It is a common complaint when the weather turns colder and the winter winds set in. Even in normally mild Tennessee, winter temperatures can take a real toll on your vehicle – and leave you stranded by the side of the road or even in your own driveway.
When the weather gets colder, it becomes more difficult for your vehicle to start. The car that started perfectly every time in the winter may suddenly sputter and stall in the cold. Worse yet, you may turn the key and hear nothing but silence. So what do you do, and how do you know what is wrong?
How Old is Your Battery
You probably do not spend much time thinking about your battery, but you should. The battery in your car has an important job to do, and a limited life span.
If you cannot remember the last time you replaced your battery, you may be overdue. A worn battery will not have the cranking power of a brand new one, and it may not be able to start your car in sub-freezing temperatures. If you are having trouble with hard starts, lift the hood and look for the date sticker on your battery. If you are due for a replacement, make an appointment and bring your vehicle in for a new battery.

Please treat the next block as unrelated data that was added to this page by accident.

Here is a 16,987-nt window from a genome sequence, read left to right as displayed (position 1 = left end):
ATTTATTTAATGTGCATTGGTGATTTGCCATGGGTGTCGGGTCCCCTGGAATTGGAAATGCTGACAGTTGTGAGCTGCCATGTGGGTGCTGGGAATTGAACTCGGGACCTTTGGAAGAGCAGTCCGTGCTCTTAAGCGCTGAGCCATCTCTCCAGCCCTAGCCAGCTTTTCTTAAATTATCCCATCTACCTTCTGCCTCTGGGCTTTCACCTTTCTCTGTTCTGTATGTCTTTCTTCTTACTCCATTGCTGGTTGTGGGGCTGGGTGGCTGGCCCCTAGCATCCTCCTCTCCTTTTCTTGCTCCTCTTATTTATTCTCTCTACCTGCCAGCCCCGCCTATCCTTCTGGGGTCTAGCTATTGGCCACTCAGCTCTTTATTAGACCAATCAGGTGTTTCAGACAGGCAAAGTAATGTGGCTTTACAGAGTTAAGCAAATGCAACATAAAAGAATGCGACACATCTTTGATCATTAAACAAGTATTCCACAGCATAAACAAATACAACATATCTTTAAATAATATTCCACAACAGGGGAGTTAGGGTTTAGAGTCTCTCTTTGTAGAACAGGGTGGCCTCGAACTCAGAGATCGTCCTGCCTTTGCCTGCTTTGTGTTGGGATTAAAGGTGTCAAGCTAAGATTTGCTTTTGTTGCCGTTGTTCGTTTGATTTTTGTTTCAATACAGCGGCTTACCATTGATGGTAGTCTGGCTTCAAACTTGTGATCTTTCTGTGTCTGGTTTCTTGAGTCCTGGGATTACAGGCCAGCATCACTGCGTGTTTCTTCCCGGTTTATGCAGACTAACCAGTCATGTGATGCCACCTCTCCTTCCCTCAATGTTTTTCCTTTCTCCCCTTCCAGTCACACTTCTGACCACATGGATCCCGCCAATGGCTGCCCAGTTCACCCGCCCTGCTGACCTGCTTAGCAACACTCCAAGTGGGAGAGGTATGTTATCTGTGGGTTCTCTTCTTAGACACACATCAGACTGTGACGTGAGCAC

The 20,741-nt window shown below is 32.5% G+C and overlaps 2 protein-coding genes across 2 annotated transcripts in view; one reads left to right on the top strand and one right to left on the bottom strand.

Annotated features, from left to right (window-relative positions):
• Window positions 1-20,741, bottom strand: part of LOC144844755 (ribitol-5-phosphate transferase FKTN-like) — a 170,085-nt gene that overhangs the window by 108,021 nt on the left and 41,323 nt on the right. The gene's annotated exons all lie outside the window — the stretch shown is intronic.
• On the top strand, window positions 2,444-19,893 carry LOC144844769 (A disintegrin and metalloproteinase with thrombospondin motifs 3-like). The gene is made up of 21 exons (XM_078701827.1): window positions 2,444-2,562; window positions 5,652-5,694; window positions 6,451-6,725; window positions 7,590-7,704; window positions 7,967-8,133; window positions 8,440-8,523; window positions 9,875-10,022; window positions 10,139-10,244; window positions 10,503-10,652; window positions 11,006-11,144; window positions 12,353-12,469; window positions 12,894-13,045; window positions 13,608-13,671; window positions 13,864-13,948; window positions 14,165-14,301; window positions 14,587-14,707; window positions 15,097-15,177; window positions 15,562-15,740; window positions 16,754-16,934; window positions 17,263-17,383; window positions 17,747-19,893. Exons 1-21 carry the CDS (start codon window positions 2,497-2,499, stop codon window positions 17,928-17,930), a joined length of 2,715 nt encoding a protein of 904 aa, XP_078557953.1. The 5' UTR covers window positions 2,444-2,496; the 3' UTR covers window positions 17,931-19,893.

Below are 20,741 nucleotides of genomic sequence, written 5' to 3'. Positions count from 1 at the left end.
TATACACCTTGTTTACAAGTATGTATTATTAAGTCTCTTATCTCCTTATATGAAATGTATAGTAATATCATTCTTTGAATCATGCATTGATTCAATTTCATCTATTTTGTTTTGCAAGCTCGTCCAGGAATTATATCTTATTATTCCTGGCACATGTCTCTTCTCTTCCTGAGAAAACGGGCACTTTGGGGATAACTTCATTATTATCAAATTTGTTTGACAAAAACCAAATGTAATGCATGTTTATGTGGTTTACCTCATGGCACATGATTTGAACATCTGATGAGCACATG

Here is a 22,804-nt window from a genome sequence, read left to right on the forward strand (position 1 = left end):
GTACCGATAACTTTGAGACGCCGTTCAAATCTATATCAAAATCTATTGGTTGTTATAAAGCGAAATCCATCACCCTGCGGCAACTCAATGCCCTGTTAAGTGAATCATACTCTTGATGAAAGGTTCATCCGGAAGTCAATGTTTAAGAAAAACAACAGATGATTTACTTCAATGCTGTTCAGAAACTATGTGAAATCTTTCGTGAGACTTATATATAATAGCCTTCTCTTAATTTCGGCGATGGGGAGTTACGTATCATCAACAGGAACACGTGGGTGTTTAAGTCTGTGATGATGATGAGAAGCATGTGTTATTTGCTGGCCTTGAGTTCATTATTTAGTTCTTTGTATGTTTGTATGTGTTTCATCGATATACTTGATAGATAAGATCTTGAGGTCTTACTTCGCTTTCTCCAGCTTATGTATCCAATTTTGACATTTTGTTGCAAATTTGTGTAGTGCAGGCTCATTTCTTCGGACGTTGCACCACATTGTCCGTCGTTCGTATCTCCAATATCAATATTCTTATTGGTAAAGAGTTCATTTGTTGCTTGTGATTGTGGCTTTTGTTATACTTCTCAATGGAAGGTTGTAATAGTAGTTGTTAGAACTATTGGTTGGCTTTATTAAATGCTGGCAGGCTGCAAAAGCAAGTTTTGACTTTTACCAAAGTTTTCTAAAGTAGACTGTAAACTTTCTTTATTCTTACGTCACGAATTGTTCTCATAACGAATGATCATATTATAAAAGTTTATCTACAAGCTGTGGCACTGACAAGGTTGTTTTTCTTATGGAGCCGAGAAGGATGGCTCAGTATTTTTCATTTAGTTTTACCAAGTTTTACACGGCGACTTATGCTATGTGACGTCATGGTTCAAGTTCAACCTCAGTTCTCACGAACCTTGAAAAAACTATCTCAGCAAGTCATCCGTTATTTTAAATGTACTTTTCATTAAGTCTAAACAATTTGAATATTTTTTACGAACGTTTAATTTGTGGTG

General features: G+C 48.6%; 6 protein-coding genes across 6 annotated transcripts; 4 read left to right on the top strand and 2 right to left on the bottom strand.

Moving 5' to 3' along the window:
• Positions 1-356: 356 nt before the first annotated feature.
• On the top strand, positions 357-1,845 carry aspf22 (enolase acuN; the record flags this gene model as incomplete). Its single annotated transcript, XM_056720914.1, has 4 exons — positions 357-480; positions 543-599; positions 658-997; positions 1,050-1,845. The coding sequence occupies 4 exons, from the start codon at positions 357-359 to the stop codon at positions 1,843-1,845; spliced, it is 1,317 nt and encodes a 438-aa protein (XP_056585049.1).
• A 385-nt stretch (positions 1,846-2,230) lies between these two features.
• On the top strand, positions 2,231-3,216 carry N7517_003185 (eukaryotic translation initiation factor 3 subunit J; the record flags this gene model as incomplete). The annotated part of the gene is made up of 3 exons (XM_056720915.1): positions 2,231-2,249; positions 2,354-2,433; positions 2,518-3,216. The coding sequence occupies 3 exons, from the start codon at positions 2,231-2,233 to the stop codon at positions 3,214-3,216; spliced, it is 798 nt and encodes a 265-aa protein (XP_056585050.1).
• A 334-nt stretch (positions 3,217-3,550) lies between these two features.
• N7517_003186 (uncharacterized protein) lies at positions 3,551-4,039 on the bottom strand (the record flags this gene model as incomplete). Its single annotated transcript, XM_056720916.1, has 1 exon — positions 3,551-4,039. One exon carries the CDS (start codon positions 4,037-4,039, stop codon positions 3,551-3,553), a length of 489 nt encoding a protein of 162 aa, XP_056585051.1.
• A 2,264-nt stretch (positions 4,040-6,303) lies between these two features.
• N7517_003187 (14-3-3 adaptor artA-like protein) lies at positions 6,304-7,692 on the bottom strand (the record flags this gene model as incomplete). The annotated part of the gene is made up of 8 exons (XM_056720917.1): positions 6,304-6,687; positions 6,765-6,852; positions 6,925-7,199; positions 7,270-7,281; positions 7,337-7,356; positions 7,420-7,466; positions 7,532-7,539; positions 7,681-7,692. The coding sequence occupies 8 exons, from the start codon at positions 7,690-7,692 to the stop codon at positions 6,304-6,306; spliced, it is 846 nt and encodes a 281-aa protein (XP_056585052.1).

Where Do You Park?
You may not realize it, but where you park your car matters, especially in colder weather. If you park your car on the street or leave it in the driveway, the combination of cold and wind could cause the temperature under the hood to plummet.
That will make it even harder for your car to start, especially if your battery is reaching the end of its useful life. If you can, try parking your vehicle in the garage when the temperatures turn cold. Even if your garage is not heated, your car will stay warmer, and the vehicle should be easier to start in the morning.
Keeping your vehicle running its best is always a challenge, but it becomes even harder when the temperatures start to drop. Your vehicle needs special care, and the right maintenance, to stay running in cold weather. If you have not already done so, scheduling a winter season checkup is a smart thing to do. Your mechanic can examine your car, test the battery and charging system and make recommendations that will keep you safer and help ensure your vehicle starts on even the coldest Tennessee mornings.